Nutrition Guide For Toddlers

Nutrition Guide For Toddlers
Nutrition Guide For Toddlers

The toddler stage is a time of discovery and exploration in many ways. Toddler runs from milk and baby food to more adult” choice. They form their likes and dislikes. They are also an active group and they need nutritious food to fuel their activities. The average toddler needs about 1 000 to 1 400 calories a day. Small ages 1 to 3 is in a prime time to start learning about healthy eating
Protein and Dairy
According to Dr. Mary L. Gavin in an article on Kids Health toddlers need 2-4 oz. protein per day. Lean meat eggs and beans are good sources of protein. Be conscious of your fat intake. Even infants should not have fat restrictions toddlers need only 30 to 35 percent of their calories from fat. Dairy products especially milk are good sources of protein and calcium. Toddlers need at least 500 mg of calcium per day to help their growth and strengthen their bones. Whole milk is the best source of this calcium before after age two when it is acceptable to switch to skim 1 percent or 2 percent milk. If your child does not care for milk you may need to replace calcium fortified products such as orange juice and cereal or you can give him or her a child multivitamin to meet nutritional needs.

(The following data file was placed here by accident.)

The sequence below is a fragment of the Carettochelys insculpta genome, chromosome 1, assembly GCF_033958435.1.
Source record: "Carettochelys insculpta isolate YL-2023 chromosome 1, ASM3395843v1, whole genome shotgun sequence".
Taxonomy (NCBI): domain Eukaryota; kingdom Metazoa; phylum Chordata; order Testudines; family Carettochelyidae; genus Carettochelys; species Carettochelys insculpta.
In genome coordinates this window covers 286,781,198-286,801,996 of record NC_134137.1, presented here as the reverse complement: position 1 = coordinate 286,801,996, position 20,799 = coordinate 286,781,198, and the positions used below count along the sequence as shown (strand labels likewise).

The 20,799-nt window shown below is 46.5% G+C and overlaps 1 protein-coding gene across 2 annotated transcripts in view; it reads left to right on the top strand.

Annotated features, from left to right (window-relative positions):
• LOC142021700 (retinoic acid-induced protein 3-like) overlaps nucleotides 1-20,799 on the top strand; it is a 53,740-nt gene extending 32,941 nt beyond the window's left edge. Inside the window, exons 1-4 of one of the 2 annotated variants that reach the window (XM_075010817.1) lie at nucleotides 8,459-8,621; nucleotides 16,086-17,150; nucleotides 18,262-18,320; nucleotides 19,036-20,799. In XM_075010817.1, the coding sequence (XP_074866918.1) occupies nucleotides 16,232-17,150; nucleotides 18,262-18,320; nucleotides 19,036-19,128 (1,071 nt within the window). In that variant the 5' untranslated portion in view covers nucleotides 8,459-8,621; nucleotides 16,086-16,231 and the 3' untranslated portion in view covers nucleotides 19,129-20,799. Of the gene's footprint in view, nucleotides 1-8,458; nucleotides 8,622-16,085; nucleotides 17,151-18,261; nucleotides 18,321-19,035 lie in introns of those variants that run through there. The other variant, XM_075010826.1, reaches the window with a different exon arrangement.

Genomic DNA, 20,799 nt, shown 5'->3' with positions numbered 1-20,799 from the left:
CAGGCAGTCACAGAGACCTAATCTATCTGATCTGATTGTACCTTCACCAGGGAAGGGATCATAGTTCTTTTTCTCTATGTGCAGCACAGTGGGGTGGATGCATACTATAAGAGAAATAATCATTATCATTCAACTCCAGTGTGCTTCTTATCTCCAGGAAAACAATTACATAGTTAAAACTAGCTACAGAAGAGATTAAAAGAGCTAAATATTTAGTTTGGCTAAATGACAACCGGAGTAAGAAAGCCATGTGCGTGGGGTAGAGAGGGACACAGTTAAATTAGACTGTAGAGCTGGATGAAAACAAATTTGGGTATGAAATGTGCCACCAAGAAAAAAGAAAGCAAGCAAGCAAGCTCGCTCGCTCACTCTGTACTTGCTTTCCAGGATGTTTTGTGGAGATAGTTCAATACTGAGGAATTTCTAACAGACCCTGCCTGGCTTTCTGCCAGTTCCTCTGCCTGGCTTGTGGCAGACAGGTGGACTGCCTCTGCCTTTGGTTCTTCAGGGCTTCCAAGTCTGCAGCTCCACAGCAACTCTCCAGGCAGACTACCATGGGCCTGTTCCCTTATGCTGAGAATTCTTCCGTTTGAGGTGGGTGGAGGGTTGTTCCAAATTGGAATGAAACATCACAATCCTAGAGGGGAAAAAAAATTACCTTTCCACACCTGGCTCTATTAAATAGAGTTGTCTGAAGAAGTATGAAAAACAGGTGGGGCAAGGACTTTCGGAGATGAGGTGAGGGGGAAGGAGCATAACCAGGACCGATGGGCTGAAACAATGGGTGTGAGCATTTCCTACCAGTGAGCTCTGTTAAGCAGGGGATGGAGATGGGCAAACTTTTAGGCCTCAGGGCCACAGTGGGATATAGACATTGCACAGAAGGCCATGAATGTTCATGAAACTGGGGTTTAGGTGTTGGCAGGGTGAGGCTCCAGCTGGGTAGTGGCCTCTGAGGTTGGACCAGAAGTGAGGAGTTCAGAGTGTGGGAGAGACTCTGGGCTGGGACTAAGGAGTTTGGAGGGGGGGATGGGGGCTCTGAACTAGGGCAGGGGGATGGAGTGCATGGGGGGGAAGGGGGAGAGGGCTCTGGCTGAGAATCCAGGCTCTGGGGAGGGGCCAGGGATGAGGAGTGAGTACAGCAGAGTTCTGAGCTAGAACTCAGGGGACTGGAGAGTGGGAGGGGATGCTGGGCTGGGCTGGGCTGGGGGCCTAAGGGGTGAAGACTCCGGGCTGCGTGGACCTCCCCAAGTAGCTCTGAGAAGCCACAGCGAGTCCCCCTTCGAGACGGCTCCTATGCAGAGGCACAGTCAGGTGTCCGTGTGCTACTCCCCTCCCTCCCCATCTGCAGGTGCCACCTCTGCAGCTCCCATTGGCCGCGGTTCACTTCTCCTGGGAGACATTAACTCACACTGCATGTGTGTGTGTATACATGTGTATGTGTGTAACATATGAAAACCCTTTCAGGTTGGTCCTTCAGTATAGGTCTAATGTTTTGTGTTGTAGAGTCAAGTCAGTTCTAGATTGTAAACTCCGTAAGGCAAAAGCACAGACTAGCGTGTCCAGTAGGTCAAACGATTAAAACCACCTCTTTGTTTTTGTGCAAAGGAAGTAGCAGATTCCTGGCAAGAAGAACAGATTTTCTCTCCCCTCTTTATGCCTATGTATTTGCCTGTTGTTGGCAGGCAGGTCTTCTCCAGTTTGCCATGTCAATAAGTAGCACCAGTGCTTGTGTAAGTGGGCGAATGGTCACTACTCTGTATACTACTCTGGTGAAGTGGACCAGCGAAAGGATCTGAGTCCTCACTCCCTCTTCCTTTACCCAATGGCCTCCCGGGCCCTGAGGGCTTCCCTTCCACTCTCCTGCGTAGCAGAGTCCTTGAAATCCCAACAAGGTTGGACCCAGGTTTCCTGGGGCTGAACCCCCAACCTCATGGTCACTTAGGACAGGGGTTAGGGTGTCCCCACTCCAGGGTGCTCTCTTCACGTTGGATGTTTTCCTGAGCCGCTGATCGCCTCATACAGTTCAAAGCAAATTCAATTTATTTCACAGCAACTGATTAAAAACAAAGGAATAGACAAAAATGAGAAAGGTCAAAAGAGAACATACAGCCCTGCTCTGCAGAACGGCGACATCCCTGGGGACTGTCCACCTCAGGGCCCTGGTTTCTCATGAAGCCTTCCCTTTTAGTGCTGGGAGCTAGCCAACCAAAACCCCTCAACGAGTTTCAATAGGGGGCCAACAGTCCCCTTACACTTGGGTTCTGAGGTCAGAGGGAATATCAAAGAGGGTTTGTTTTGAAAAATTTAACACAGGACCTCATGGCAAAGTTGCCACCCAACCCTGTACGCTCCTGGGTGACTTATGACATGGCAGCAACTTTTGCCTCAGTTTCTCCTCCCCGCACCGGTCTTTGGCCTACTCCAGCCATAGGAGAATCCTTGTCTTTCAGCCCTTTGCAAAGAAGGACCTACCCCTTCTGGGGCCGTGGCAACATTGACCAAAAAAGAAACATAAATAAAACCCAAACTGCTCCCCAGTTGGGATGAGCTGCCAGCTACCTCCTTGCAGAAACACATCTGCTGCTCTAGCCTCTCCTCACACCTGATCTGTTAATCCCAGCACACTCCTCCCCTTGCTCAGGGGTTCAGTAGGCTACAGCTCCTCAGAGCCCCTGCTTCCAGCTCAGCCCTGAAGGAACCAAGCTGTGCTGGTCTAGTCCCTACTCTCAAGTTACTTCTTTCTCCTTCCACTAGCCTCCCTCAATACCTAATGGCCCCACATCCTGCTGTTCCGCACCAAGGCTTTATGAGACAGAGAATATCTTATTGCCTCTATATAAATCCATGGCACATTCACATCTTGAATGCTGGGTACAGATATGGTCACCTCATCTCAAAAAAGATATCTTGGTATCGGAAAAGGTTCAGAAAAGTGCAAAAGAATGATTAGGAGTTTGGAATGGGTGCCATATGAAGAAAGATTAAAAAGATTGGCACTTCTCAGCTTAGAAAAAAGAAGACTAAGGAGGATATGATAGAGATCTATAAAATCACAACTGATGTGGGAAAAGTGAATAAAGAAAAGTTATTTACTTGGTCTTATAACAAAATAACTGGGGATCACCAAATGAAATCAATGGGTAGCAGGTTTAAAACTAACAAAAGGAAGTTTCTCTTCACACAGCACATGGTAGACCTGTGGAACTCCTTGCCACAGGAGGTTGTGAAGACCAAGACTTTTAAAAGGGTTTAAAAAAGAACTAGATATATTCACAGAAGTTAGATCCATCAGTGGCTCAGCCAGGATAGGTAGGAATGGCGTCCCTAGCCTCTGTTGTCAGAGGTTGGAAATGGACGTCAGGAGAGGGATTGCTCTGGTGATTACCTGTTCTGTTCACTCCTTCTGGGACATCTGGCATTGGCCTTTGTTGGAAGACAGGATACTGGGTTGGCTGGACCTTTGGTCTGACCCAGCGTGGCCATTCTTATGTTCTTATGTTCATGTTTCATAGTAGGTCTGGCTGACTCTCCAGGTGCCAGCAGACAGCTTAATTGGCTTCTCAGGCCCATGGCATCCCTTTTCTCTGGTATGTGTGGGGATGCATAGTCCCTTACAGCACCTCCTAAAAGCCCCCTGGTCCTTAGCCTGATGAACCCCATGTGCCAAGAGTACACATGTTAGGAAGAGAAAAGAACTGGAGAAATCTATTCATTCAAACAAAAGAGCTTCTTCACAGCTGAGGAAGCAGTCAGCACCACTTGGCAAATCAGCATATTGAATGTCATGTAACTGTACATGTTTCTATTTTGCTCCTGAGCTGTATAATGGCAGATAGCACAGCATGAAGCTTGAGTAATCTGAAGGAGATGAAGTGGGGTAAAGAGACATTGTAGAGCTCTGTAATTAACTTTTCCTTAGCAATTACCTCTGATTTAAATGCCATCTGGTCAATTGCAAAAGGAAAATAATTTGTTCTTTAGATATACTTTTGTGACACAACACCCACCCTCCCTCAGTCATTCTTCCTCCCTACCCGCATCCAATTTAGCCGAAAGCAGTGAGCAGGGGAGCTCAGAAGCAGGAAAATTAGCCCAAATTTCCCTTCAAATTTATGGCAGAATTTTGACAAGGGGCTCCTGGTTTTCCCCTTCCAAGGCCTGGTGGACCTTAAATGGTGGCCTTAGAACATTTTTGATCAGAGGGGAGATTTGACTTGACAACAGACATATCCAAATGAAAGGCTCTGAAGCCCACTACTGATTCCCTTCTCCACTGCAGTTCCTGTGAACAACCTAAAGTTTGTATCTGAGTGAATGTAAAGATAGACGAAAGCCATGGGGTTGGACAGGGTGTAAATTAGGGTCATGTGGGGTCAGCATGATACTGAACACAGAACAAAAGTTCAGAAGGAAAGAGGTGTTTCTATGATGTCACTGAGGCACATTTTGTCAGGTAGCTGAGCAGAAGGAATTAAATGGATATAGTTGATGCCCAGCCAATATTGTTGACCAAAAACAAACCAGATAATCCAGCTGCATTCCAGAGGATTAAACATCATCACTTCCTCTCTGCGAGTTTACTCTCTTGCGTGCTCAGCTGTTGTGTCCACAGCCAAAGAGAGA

Fruit vegetables and cereals
Dr. Gavin also says that toddlers should eat 1-2 cups of fruit and vegetables every day. These two foods provide vitamins antioxidants and fibers. Fiber aids in digestion and prevents constipation. This is even more important when trying to get your little potty trained. Grains also provide vitamins and fiber. Toddlers need 3-5 oz. of grain daily. The best types of grains are unprocessed such as whole grain breads pasta and cereals.
Making Food appealing
Your toddler may be a little resistant to trying new foods. Sugary snacks are ok at times but you do not want too many in children’s diet. In order to get your little one to eat healthy foods you may need to use a little creativity. Play games with some food. For example you can count peas and make it a game to see if your child can eat “x” number of peas. Use cookie cutters to cut whole grain sandwiches into fun shapes. Pretend that the food is something else as in the case of “ants on a log.” This healthy snack is made by spreading peanut butter on a stick of celery and place raisins along the top. This snack provides fiber vitamins and proteins and it’s fun to eat.”